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Saying Thank You

I placed my book on the desk in front of Dr. F, slightly embarrassed.  Despite all of my efforts and attempts to become friendly with vulnerability, it is still my greatest challenge.  What I know now, is that vulnerability is not just about opening up and sharing that which feels dark or shameful to us.  Vulnerability is also about sharing what feels most important, most special, most personal.

My instinct is to keep both the dark and the the special hidden from the light of day… leaving me safer, but most certainly less alive.

“Is this it?,” he asked.  I nodded.

My book, “Saying Thank You“, published last week, is my second children’s book.  These stories are an integration of my love of children, writing, and mental health.  In psychiatry, and with my own little ones, I learn every day that the building blocks of emotional well being begin early in childhood.  As parents, despite our best intentions, it can be difficult to begin conversations about gratitude, compassion, kindness, and mindfulness.  Reading a book together is an opportunity to start the conversation, in a relaxed, connected way.

And while all of that makes cognitive sense, the visceral feeling of sharing my words still feels like a inexplicable mix of terrifying and exhilarating all at once.

It has taken years for me to manifest my love of writing.  For years, I told myself that I wasn’t good enough to be a writer.  For years, I told myself that children’s books aren’t “real” writing.  For years, I told myself that it wasn’t important, because I had found something else–psychiatry–to be good at.  I convinced myself that creativity was trivial compared to the science of medicine.

This was the voice of resistance, ultimately the voice of fear.  I was afraid to put myself out there, not even quite sure what my exact fear was.  Fear of failure?  Fear of success?  Fear of rejection?

And so it took years of sitting in front of the very desk upon which I now rested “Saying Thank You.”  Dr. F has been my therapist over the last decade.  Slowly, gently, he created a space safe enough to unravel those fears, amongst many others.  In that unraveling, I was able to articulate what I wanted most:  to write.

I wanted to write books that I would read with my own children,  books that I would have wanted to read as a child with my parents.  To write stories that will help children grow to be healthy, conscious adults.  To write words that will inspire children and adults alike to live with a little more intention and presence.

As I write this, it feels strange that it was so hard for me to embrace and speak these goals aloud, first to myself, then to him, then to all the others in my life.  I realize it was because of the deeper issue at hand–that I had to first believe that my desires were worthwhile, and that I was worthwhile enough to pursue them.

All along, I was waiting for someone’s permission, but ultimately, only I could give that permission to myself.

Dr. F picked up the book and opened it carefully.  Inside of this book about gratitude, I had written a brief dedication:  “I am grateful for you.  All of my writing, all that I do, is because of what you have offered to me over the years.”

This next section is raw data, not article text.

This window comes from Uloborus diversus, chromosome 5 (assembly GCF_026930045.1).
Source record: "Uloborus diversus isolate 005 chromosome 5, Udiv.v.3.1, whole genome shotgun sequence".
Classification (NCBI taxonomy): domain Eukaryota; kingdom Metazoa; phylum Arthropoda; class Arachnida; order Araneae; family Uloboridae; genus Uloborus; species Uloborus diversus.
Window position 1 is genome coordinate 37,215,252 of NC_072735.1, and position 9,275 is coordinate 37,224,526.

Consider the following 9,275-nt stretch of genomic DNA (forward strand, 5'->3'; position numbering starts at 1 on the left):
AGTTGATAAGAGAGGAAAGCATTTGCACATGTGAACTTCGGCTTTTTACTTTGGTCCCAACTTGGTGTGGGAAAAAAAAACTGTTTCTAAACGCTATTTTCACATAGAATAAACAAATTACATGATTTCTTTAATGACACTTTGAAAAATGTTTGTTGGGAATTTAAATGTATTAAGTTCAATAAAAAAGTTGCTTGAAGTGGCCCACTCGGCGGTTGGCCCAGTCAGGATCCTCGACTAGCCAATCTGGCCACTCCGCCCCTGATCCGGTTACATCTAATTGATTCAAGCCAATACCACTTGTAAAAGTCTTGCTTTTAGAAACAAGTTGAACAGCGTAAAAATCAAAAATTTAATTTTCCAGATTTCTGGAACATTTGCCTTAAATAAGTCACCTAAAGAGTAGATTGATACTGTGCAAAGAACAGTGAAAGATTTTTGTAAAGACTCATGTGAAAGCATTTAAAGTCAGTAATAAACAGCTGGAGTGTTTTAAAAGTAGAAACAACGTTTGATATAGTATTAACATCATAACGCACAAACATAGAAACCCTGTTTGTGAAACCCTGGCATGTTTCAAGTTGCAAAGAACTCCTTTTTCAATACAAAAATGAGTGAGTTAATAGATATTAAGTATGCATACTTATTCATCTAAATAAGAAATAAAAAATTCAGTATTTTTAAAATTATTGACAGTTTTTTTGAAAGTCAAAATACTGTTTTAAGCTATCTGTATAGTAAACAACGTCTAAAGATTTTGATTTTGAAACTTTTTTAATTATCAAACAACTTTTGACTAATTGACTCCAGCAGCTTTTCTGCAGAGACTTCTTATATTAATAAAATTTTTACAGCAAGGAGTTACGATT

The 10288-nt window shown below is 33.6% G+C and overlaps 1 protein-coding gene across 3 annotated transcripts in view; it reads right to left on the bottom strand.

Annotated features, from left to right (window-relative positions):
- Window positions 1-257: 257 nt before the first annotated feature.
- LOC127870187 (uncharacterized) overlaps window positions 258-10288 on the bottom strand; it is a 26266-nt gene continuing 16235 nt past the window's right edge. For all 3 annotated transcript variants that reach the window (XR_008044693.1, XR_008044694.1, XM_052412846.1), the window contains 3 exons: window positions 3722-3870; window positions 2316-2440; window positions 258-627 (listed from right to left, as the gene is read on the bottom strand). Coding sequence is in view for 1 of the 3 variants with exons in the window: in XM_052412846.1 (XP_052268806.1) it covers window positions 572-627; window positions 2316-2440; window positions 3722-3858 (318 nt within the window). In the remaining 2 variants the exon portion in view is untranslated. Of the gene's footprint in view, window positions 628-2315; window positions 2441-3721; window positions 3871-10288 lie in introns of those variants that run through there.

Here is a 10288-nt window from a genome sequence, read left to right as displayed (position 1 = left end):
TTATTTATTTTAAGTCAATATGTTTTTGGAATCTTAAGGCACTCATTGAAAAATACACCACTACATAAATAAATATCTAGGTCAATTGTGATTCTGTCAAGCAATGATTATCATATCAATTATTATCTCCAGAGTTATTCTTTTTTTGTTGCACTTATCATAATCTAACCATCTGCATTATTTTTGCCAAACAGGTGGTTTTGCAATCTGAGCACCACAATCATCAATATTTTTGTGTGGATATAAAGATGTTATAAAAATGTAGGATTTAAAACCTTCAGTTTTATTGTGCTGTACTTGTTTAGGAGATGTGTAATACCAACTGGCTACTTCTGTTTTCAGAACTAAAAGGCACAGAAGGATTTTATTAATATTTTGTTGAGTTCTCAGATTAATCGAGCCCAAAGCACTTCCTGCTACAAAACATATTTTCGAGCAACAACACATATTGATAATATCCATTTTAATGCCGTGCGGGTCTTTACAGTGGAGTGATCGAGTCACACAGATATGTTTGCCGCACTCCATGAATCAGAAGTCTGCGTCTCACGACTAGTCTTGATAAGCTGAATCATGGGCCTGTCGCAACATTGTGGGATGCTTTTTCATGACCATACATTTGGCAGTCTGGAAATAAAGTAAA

He turned each page, one by one, read the words, absorbed the pictures.  He took it all in, as he always does. I won’t ever forget the care that Dr. F took as he turned those pages, a sixty something gentleman with grown children, holding a picture book in his hands.

It was the way he looked at me after he was done reading, how he saw the reflection of me in my story.  It was the precision with which he listened to what was said and unsaid.  It was nurturing, it was love, it was seeing and being seen.

In my self consciousness, I wanted to rush the moment along, move onto the next thing.  But I wasn’t getting off that easily.  We spoke of what “Saying Thank You” meant to me, what I wished for the book and those who read it.

Beyond that, he asked me to step back and recognize the journey that led me here, to this sacred place, whether it be this blog or these books.  In the bigger picture, it was the journey towards understanding myself, what I truly wanted for myself, and ultimately believing that those wants were legitimate.  It was the journey towards setting aside my fears and anxieties and allowing myself to write my words.  It was the journey towards self expression.

I understand now the power and responsibility of both psychiatry and writing.  In my years of therapy, I learned more about how to be a psychiatrist than I did in years of medical education and residency.  As a result, I can understand and help my patients in ways that were previously not available to me.   I can write words that will perhaps help children and their parents.  My patients, these children, their parents, my readers, will hopefully then go on to live meaningful, mindful lives, live out their own dreams, speak their own words, and inspire others to do the same.

So today, and in the week ahead, I invite you to consider where fear and vulnerability show up in your life.  Is there a step you can take, a step so small that you can’t not take it, one that will move you one step closer to manifesting what matters most to you?

With gratitude, Monisha


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